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What Sort of Second Coming?

By Dr. Jeff Mirus (bio - articles - email) | Jan 17, 2013

I made a reference to William Butler Yeats (1865-1939) in my essay earlier today, Graceless: Being Human without God. The reference was to his brilliant poem, “The Second Coming”, which was written in 1919 in the aftermath of World War I. The poem went through a number of revisions and has appeared in several slightly different forms. As in our own time, there is a sense that “the falcon cannot hear the falconer”.


Turning and turning in the widening gyre
The falcon cannot hear the falconer;
Things fall apart; the centre cannot hold;
Mere anarchy is loosed upon the world,
The blood-dimmed tide is loosed, and everywhere
The ceremony of innocence is drowned;
The best lack all conviction, while the worst
Are full of passionate intensity.

Surely some revelation is at hand;
Surely the Second Coming is at hand.
The Second Coming! Hardly are those words out
When a vast image out of Spiritus Mundi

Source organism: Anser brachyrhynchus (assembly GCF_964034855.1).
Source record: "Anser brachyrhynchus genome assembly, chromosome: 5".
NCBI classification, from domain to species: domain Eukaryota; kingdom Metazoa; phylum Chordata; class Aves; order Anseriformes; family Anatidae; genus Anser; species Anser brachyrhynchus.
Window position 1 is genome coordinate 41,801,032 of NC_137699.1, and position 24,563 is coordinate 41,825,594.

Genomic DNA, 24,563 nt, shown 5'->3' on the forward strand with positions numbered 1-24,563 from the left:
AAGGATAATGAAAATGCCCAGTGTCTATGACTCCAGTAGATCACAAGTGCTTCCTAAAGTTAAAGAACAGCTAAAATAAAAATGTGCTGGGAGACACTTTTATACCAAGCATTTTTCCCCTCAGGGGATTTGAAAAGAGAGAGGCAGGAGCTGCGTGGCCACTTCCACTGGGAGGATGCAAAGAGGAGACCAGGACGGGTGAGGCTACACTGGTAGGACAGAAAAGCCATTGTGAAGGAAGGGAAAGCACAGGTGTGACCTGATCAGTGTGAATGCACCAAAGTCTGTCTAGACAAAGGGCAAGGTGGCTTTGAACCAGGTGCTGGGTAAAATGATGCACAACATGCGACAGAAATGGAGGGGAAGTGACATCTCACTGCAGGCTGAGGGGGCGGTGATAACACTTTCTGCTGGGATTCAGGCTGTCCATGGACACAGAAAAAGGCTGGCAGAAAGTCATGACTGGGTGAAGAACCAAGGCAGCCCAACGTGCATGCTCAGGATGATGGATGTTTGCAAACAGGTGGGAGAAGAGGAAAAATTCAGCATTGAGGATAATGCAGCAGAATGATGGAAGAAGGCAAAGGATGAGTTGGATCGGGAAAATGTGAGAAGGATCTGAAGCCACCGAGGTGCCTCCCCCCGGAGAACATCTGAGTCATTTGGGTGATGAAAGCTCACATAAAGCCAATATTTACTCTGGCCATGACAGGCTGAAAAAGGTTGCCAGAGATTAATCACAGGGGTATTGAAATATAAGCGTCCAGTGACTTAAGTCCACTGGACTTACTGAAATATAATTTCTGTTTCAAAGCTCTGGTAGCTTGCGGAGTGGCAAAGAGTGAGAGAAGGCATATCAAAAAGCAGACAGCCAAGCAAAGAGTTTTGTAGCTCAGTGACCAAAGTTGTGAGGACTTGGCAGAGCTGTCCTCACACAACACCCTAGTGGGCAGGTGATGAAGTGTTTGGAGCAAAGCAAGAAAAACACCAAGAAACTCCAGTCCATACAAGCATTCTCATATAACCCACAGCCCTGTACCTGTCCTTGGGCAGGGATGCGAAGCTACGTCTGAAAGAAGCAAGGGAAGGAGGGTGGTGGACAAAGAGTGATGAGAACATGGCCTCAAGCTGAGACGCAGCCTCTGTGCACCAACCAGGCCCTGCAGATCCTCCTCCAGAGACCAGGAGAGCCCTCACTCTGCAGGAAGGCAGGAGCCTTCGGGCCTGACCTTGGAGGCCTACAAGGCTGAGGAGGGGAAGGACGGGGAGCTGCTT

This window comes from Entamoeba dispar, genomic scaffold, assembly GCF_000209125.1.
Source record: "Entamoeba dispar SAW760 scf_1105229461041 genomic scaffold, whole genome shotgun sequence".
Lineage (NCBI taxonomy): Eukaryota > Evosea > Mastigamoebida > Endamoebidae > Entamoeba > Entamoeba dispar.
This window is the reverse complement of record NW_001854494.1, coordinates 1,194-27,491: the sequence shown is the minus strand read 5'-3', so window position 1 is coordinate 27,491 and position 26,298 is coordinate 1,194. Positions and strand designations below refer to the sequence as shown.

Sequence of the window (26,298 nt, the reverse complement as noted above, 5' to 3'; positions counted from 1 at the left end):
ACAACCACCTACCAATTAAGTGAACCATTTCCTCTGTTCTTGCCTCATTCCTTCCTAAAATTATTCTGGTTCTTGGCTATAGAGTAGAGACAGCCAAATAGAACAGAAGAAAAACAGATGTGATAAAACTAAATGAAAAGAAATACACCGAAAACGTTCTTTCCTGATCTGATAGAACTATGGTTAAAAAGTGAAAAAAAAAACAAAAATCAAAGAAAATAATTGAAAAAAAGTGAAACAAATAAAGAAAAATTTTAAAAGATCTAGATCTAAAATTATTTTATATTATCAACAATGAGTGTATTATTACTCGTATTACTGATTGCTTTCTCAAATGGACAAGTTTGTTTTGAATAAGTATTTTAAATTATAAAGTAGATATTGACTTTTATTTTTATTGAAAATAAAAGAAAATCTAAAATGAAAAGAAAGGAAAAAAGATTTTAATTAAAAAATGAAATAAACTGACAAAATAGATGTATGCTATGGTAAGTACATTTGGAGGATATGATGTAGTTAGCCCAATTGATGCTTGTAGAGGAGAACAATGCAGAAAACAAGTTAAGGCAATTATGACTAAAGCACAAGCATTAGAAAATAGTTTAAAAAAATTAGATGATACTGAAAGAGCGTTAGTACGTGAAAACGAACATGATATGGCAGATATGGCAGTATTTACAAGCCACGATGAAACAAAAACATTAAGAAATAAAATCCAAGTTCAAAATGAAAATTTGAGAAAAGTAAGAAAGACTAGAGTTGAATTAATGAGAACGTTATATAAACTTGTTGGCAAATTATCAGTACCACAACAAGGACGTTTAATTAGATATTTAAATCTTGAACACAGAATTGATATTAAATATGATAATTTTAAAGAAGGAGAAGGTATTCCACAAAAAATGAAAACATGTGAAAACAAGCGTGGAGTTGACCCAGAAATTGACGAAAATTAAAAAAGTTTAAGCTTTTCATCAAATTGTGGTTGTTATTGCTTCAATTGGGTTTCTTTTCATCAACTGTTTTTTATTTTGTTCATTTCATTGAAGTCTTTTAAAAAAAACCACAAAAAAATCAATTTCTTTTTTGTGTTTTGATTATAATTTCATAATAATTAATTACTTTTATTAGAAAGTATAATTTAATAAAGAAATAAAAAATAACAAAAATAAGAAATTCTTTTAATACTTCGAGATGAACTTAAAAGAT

Troubles my sight: a waste of desert sand;
A shape with lion body and the head of a man,
A gaze blank and pitiless as the sun,
Is moving its slow thighs, while all about it
Wind shadows of the indignant desert birds.

The darkness drops again but now I know
That twenty centuries of stony sleep
Were vexed to nightmare by a rocking cradle,
And what rough beast, its hour come round at last,
Slouches towards Bethlehem to be born?

Jeffrey Mirus holds a Ph.D. in intellectual history from Princeton University. A co-founder of Christendom College, he also pioneered Catholic Internet services. He is the founder of Trinity Communications and See full bio.

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